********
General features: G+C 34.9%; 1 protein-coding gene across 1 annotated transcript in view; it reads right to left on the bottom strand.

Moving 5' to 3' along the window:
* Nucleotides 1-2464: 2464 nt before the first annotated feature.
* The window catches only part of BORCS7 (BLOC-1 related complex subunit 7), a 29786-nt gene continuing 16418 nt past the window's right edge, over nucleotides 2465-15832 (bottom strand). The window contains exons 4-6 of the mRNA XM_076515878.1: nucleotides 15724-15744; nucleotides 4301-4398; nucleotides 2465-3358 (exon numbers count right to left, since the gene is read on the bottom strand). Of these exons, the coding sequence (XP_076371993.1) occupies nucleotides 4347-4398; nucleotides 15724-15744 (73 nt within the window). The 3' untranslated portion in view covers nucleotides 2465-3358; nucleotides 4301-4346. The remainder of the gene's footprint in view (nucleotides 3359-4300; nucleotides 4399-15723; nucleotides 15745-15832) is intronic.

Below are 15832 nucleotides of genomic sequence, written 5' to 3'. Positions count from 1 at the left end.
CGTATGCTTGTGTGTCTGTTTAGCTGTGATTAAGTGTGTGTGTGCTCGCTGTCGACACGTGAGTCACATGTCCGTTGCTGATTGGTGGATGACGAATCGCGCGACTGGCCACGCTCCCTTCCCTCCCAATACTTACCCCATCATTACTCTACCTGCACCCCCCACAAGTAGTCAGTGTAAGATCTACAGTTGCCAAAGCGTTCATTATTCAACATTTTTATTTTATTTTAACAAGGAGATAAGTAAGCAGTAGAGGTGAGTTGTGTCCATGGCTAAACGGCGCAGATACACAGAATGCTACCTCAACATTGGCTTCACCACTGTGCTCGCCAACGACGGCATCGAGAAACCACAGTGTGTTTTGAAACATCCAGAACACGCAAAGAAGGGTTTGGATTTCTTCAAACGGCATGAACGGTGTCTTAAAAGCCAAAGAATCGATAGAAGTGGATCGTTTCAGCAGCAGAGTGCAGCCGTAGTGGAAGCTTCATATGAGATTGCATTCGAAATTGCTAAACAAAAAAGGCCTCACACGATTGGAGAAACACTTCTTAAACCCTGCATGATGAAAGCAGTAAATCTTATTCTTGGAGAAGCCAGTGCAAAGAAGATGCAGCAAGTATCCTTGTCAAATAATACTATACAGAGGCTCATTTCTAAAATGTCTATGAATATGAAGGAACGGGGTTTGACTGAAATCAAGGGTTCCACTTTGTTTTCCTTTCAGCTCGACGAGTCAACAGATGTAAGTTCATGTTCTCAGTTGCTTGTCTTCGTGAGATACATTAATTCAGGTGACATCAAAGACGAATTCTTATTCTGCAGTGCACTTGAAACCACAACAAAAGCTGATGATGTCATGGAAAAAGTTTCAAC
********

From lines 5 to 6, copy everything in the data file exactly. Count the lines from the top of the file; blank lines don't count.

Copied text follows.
Below are 15832 nucleotides of genomic sequence, written 5' to 3'. Positions count from 1 at the left end.
CGTATGCTTGTGTGTCTGTTTAGCTGTGATTAAGTGTGTGTGTGCTCGCTGTCGACACGTGAGTCACATGTCCGTTGCTGATTGGTGGATGACGAATCGCGCGACTGGCCACGCTCCCTTCCCTCCCAATACTTACCCCATCATTACTCTACCTGCACCCCCCACAAGTAGTCAGTGTAAGATCTACAGTTGCCAAAGCGTTCATTATTCAACATTTTTATTTTATTTTAACAAGGAGATAAGTAAGCAGTAGAGGTGAGTTGTGTCCATGGCTAAACGGCGCAGATACACAGAATGCTACCTCAACATTGGCTTCACCACTGTGCTCGCCAACGACGGCATCGAGAAACCACAGTGTGTTTTGAAACATCCAGAACACGCAAAGAAGGGTTTGGATTTCTTCAAACGGCATGAACGGTGTCTTAAAAGCCAAAGAATCGATAGAAGTGGATCGTTTCAGCAGCAGAGTGCAGCCGTAGTGGAAGCTTCATATGAGATTGCATTCGAAATTGCTAAACAAAAAAGGCCTCACACGATTGGAGAAACACTTCTTAAACCCTGCATGATGAAAGCAGTAAATCTTATTCTTGGAGAAGCCAGTGCAAAGAAGATGCAGCAAGTATCCTTGTCAAATAATACTATACAGAGGCTCATTTCTAAAATGTCTATGAATATGAAGGAACGGGGTTTGACTGAAATCAAGGGTTCCACTTTGTTTTCCTTTCAGCTCGACGAGTCAACAGATGTAAGTTCATGTTCTCAGTTGCTTGTCTTCGTGAGATACATTAATTCAGGTGACATCAAAGACGAATTCTTATTCTGCAGTGCACTTGAAACCACAACAAAAGCTGATGATGTCATGGAAAAAGTTTCAAC